Candidate's voice impacts hiring decisions
The way recruiters approach hiring a new worker may rest on the applicant's voice and tone, according to recent US research into the way recruiters analyse different information.
The study, from the University of Chicago Booth School of Business, suggested that recruiters value a potential hire more when they hear their voice, compared to when they read the same information on a piece of paper.
In the experiment, recruiters were asked to rate the qualities of a candidate across different delivery methods – either reading their resume or listening to it spoken out loud. The information remained unchanged across the two delivery methods, but the recruiters' perceptions of the candidates did change.
When a resume was read out loud, the candidate was ranked as being more competent, intelligent and thoughtful. Interestingly, the research found that seeing the candidate when they did the reading made no difference – the difference in perception was only related to hearing the candidate's voice.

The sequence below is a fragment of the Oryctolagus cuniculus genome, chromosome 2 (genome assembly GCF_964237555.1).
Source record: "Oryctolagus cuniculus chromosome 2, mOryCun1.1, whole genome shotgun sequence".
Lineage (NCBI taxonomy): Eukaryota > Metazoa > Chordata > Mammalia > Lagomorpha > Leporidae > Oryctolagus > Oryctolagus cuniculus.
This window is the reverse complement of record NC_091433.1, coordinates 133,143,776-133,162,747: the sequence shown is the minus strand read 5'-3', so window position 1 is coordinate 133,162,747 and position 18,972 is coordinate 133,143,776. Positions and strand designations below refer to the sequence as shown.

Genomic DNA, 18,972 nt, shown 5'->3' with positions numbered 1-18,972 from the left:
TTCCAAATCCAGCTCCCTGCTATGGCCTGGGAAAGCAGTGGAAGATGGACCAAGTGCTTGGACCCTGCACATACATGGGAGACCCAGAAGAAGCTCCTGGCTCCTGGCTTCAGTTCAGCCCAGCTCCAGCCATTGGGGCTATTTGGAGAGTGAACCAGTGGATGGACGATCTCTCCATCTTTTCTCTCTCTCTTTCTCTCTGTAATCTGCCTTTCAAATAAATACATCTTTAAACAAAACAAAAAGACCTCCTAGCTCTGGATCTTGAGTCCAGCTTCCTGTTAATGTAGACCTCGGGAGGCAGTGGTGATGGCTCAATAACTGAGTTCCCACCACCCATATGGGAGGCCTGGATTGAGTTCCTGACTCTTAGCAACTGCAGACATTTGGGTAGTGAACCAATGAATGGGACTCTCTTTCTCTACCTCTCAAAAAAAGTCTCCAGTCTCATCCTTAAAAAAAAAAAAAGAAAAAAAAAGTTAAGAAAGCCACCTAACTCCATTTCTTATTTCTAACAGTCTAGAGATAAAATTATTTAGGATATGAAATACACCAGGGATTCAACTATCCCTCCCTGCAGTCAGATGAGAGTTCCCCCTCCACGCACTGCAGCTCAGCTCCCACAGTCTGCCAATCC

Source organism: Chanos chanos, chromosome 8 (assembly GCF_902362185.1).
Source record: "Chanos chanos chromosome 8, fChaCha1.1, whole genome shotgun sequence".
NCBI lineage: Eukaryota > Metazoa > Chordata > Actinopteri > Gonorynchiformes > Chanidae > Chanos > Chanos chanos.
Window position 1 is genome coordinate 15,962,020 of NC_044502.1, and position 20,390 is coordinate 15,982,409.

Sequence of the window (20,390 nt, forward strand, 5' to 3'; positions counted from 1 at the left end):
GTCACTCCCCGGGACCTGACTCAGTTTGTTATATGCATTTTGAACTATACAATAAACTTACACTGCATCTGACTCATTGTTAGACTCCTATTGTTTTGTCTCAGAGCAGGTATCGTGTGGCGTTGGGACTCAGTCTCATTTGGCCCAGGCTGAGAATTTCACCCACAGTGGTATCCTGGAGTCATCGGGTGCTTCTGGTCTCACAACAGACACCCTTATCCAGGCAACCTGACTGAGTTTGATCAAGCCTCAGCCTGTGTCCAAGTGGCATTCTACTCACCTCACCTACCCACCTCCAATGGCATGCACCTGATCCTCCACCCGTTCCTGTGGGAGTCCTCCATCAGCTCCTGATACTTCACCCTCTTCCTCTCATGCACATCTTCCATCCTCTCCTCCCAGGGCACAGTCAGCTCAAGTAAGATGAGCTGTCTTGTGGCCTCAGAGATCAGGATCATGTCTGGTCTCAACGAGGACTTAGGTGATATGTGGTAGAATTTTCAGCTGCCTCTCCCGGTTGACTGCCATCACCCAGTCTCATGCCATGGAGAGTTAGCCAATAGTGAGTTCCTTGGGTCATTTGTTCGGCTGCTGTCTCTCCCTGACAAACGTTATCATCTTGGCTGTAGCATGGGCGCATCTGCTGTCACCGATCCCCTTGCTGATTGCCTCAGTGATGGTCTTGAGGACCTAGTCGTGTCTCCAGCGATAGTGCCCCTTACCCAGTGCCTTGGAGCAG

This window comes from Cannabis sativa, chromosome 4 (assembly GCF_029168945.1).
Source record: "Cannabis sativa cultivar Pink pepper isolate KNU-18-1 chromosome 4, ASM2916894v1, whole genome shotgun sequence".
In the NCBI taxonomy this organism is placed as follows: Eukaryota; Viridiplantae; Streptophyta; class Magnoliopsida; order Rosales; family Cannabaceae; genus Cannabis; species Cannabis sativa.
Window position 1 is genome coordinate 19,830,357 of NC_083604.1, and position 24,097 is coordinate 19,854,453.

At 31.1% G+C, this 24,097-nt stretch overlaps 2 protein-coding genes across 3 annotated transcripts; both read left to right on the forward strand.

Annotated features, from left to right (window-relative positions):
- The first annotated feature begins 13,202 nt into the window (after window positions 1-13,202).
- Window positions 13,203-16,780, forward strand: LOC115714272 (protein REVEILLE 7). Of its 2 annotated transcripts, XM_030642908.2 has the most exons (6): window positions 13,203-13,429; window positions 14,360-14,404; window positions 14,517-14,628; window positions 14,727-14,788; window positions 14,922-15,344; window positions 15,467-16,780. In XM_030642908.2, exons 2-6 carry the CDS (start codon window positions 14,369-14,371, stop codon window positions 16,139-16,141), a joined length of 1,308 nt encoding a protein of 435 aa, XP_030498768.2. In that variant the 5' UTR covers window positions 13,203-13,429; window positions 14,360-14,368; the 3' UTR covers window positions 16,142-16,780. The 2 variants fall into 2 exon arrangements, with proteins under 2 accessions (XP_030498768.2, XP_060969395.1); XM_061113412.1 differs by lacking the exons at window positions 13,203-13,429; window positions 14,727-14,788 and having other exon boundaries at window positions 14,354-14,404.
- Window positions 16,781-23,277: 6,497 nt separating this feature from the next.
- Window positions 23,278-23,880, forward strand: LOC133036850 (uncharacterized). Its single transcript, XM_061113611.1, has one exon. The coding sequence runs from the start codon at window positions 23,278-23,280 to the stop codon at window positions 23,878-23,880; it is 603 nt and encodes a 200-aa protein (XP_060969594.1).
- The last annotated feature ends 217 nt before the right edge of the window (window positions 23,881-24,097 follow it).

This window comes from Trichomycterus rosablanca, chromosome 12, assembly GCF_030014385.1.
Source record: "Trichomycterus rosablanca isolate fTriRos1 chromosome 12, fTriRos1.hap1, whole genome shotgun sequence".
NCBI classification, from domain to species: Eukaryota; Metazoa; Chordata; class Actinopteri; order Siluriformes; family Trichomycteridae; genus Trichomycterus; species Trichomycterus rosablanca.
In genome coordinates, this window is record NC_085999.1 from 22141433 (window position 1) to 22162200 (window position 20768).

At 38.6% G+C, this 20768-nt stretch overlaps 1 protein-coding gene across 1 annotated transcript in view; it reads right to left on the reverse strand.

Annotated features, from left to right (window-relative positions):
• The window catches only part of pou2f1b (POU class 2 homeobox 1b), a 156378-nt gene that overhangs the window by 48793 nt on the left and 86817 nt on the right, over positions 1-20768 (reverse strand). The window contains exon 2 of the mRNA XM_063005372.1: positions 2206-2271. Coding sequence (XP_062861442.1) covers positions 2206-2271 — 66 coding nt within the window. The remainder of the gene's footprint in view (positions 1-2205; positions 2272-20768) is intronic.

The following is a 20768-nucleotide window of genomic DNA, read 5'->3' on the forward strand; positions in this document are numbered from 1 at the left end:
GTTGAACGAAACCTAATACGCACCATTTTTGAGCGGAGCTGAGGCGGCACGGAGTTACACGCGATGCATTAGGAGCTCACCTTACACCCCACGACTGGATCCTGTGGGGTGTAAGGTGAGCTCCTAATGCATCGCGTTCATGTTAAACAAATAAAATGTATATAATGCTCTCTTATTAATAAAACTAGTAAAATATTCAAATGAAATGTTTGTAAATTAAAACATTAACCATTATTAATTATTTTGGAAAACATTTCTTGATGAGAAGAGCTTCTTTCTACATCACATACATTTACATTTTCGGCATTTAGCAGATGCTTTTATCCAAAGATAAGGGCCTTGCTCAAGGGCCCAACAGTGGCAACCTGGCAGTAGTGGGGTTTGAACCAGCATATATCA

With these discrepancies arising during the hiring process, recruitment companies will need to be sure they have a uniform approach to their candidate management. By using effective recruitment software, they can be sure there is no risk of these human biases affecting the outcome for a client.
However, the research did also highlight the importance of listening to a candidate speak, according to one of the study's authors, Professor Nicholas Epley.
"In addition to communicating the contents of one's mind, like specific thoughts and beliefs, a person's speech conveys their fundamental capacity to think – the capacity for reasoning, thoughtfulness and intellect," said Prof Epley.
By understanding how these different factors can affect the hiring process – and adjusting processes accordingly – professional recruiters can be sure they are offering their clients the best possible candidates for a new position.